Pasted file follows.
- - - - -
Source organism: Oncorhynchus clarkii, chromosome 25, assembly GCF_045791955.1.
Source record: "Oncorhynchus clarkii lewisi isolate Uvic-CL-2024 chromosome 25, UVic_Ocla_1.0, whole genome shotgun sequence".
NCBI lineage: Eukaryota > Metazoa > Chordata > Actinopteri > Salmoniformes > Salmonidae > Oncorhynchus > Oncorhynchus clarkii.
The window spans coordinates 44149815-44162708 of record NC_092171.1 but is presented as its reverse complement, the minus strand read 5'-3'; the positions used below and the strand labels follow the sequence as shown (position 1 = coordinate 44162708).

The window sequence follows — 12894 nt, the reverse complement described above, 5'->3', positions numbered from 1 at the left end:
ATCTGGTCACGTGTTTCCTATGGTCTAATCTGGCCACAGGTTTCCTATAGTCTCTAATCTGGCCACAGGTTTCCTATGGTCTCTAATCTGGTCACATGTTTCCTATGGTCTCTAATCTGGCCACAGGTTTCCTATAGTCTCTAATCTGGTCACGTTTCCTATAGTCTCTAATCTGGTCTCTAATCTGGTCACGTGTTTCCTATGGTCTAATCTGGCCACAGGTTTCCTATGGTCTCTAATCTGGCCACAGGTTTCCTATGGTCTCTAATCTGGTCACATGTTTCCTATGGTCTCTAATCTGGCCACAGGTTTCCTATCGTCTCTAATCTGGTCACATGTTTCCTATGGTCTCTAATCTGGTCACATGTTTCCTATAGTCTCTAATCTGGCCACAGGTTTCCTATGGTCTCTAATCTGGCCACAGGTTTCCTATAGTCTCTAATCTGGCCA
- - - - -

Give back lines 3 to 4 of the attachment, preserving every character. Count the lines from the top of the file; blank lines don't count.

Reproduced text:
NCBI lineage: Eukaryota > Metazoa > Chordata > Actinopteri > Salmoniformes > Salmonidae > Oncorhynchus > Oncorhynchus clarkii.
The window spans coordinates 44149815-44162708 of record NC_092171.1 but is presented as its reverse complement, the minus strand read 5'-3'; the positions used below and the strand labels follow the sequence as shown (position 1 = coordinate 44162708).